I have been rating football since the early 1970's. The reason I started was that there were polls to determine the best college teams but nothing that I could locate for the NFL. I wanted to follow the season to see which were the best.
The beginnings were rather like those of most raters as I worked off team's abilities to put points on the board. (I still do a very much improved formulation of that called the "Middle Game.") This early theory was not very good as the Jets were usually at the top but never got to the Super Bowl.
When I discovered all the ratings posted on the Internet in 1998, I became inspired. The rankings fascinated me and I spent a lot of time looking at Kenneth Massey's Comparison Page, thinking about how best to formulate my ratings.
Every year, unfortunately, and several times during the year, I would 'correct' my formula. Then, one day I came up with the layout of the beginnings of the formula that is now used on David's site.
One year, I thought I had discovered the perfect system. Then Todd Beck sent me an email that my ratings were part of the BCS. My ratings, he had discovered, were extremely similar to those of Wes Colley. Obviously, I had to give up on that theory.
Eventually, the ratings evolved into a predictive formula instead of its beginnings as a retrodictive one. I still use those and they are posted on my site as my predictive ratings.
Then one day, around mid-season (that's when I usually get my ideas), I thought of a tweak to put on my system as it stood and make a retrodictive version. This tweak would prevent teams from being rewarded or punished simply for playing teams that were not at the same skill level.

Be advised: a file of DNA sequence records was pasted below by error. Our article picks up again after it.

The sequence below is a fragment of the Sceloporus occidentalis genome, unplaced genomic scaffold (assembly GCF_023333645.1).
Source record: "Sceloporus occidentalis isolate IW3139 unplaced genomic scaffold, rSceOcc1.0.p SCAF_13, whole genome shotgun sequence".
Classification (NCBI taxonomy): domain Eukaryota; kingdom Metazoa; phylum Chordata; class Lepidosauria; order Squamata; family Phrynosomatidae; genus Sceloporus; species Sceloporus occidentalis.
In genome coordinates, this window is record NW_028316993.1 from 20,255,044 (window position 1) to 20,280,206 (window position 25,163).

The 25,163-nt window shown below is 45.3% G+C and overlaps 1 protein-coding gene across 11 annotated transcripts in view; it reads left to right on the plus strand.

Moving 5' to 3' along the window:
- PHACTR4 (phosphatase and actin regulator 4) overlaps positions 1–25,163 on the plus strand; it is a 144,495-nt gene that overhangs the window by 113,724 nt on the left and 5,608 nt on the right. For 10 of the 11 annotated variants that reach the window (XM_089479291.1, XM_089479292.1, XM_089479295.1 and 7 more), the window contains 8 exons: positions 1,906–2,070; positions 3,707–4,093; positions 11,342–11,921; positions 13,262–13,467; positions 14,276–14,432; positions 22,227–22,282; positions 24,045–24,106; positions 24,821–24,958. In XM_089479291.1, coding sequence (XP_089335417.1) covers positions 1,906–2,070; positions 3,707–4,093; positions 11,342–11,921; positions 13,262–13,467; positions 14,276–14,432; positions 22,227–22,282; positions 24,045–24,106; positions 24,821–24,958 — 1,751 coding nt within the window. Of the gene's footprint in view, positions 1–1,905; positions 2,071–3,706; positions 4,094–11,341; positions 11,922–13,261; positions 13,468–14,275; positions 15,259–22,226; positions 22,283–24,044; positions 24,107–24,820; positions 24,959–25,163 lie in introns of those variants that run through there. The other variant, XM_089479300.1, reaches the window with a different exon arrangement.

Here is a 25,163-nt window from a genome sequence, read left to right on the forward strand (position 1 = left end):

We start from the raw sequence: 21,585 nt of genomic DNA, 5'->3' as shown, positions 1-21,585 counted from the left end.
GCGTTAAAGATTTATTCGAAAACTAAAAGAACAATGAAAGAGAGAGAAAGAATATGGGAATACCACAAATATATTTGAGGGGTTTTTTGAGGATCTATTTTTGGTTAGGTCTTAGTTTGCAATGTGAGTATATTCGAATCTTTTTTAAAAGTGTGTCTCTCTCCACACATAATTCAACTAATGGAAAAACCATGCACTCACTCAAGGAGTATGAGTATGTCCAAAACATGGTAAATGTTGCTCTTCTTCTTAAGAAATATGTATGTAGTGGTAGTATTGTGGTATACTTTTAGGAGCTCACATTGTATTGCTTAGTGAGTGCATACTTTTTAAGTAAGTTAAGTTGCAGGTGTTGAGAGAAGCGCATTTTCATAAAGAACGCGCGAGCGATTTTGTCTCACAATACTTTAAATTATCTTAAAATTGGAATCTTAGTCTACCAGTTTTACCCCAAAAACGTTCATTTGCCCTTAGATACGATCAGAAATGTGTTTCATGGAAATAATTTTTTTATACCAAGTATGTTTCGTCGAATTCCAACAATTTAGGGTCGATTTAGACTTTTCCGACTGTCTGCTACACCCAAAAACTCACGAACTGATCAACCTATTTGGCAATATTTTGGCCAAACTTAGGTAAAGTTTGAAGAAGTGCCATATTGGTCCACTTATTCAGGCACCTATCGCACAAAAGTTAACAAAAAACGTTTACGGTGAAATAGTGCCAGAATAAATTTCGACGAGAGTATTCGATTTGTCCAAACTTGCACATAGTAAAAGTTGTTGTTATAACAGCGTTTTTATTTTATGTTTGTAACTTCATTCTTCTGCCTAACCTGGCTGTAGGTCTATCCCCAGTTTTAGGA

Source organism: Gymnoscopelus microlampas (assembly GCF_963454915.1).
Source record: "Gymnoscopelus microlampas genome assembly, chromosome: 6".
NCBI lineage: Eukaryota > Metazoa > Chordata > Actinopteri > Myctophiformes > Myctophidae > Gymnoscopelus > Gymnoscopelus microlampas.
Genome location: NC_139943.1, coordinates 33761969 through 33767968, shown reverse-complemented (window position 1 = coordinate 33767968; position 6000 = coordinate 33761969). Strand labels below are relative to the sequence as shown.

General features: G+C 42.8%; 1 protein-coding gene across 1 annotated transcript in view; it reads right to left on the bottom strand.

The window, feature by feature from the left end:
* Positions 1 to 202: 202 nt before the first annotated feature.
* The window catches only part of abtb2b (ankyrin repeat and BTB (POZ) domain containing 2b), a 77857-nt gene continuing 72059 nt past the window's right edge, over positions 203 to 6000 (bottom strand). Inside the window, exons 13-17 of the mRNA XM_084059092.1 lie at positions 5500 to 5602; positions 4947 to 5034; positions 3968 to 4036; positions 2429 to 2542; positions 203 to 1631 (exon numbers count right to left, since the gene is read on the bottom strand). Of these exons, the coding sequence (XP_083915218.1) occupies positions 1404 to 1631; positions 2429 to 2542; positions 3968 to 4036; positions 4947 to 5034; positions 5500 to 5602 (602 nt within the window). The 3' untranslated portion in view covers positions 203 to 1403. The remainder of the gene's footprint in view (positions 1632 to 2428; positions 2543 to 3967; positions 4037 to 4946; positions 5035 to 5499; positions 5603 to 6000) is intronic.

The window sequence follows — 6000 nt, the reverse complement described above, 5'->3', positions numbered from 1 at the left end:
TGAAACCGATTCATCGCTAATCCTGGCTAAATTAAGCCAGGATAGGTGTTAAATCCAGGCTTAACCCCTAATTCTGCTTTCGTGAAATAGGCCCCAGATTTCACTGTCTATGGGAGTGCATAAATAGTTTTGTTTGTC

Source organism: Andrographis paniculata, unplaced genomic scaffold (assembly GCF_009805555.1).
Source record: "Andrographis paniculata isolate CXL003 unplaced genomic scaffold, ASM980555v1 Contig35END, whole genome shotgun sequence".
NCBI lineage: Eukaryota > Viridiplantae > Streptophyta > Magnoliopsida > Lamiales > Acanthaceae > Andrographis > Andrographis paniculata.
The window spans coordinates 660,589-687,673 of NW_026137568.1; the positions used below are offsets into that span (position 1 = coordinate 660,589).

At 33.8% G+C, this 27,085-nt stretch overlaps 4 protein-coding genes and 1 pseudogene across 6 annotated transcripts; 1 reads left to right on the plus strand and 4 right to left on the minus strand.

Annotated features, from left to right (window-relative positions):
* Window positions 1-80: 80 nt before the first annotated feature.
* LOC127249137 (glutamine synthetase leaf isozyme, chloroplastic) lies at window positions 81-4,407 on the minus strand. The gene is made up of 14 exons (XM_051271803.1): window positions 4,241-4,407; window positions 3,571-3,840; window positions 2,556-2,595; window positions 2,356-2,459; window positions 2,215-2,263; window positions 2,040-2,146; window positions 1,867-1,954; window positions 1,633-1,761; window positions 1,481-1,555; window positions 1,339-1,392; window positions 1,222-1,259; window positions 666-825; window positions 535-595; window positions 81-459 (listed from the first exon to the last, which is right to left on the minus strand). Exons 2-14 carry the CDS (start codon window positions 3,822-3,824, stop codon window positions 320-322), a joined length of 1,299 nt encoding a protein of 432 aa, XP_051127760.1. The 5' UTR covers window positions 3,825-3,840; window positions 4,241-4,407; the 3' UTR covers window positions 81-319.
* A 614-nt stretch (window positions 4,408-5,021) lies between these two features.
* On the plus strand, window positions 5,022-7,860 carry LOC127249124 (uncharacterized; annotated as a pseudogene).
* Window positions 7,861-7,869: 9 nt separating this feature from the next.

Later in the season I asked Kenneth about my idea. He looked it over and said that it was David Wilson's old system. I was once again distraught. He sent all the information to David and, after a series of emails, David had his old system with my new tweaks going. I'm pleased and very grateful to David for working with me to create what I think is the definitive system for determining how well each team did within its division.
That's how this system got to where it is and I am convinced now that I will remain ecstatic the rest of my life about finally discovering the meaning of life. (At least, as it relates to football.)
Of course, if you don't agree, you can still check out my predictive ratings and my Middle Game ratings as well as the Superlist, which is a formulation of nine different rating systems representing the wide spectrum of football ratings. I and Stewart Huckaby of ARGH Ratings thought up the formula but David does all the work now. I insisted that he get top billing. Someday he'll give in.
Ray Waits / email@example.com